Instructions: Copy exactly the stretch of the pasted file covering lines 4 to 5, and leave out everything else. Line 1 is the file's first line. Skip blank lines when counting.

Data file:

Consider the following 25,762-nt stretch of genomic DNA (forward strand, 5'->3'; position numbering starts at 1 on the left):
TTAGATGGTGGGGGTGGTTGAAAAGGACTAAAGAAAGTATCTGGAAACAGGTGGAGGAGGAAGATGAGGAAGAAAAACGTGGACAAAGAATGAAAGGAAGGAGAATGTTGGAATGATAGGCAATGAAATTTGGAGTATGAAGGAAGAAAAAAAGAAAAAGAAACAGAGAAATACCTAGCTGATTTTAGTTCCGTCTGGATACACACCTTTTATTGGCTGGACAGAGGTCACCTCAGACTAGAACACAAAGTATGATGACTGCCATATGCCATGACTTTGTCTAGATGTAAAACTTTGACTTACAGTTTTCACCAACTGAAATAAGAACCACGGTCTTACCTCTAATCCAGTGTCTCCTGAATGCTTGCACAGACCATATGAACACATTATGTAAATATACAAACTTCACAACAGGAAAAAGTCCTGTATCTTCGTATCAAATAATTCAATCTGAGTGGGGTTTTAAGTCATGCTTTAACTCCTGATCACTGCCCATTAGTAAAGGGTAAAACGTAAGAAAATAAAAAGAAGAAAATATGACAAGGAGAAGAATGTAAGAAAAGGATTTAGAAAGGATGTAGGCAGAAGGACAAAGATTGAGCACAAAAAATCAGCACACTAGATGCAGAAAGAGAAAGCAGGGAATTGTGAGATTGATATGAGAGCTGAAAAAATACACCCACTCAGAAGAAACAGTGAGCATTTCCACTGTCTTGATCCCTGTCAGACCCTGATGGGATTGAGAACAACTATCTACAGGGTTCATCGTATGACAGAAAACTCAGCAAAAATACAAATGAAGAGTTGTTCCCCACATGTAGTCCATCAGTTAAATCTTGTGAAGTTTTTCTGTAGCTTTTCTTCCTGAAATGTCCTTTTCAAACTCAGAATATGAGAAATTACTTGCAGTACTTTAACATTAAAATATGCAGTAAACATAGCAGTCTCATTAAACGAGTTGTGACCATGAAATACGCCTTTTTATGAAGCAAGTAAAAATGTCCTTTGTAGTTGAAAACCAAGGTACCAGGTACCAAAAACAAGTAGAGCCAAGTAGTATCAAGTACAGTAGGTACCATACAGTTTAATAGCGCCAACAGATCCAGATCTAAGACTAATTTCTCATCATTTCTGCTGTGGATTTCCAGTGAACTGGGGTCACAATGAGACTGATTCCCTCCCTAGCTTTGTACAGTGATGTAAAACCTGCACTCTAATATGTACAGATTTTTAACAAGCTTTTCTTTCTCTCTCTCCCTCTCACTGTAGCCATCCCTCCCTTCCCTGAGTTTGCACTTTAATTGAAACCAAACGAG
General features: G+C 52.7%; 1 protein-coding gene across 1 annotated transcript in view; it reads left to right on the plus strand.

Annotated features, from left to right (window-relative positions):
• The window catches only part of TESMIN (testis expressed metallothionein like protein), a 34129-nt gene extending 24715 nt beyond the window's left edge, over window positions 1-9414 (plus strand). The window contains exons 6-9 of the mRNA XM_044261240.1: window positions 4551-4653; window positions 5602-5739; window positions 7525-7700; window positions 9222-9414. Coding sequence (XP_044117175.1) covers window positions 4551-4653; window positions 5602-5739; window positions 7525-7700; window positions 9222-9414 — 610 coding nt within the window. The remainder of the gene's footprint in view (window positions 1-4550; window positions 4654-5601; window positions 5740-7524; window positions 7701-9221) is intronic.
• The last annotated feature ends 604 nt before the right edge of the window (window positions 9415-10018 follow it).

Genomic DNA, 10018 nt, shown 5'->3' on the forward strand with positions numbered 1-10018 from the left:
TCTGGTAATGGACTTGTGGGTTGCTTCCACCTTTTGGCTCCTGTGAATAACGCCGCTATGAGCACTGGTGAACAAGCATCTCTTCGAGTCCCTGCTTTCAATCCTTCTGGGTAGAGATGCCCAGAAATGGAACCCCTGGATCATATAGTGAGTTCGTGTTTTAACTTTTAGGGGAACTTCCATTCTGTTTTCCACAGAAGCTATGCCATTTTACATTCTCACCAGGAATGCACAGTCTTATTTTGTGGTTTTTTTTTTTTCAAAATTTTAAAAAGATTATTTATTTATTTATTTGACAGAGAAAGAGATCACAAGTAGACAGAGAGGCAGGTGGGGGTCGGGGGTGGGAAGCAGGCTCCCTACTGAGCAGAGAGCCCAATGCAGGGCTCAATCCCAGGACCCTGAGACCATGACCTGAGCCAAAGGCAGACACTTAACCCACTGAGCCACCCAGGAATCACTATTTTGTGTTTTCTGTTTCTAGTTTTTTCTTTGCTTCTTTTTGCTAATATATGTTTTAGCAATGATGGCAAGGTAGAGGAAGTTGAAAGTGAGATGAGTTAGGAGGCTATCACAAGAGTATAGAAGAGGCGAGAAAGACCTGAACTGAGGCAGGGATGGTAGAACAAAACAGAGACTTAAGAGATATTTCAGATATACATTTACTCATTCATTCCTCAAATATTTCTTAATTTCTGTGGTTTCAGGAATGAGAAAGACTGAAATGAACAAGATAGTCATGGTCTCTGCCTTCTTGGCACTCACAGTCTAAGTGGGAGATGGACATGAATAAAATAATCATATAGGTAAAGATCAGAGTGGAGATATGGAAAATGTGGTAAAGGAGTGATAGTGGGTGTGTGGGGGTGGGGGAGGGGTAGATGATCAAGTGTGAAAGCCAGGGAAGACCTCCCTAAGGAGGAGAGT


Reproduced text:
Annotated features, from left to right (window-relative positions):
• The window catches only part of TESMIN (testis expressed metallothionein like protein), a 34129-nt gene extending 24715 nt beyond the window's left edge, over window positions 1-9414 (plus strand). The window contains exons 6-9 of the mRNA XM_044261240.1: window positions 4551-4653; window positions 5602-5739; window positions 7525-7700; window positions 9222-9414. Coding sequence (XP_044117175.1) covers window positions 4551-4653; window positions 5602-5739; window positions 7525-7700; window positions 9222-9414 — 610 coding nt within the window. The remainder of the gene's footprint in view (window positions 1-4550; window positions 4654-5601; window positions 5740-7524; window positions 7701-9221) is intronic.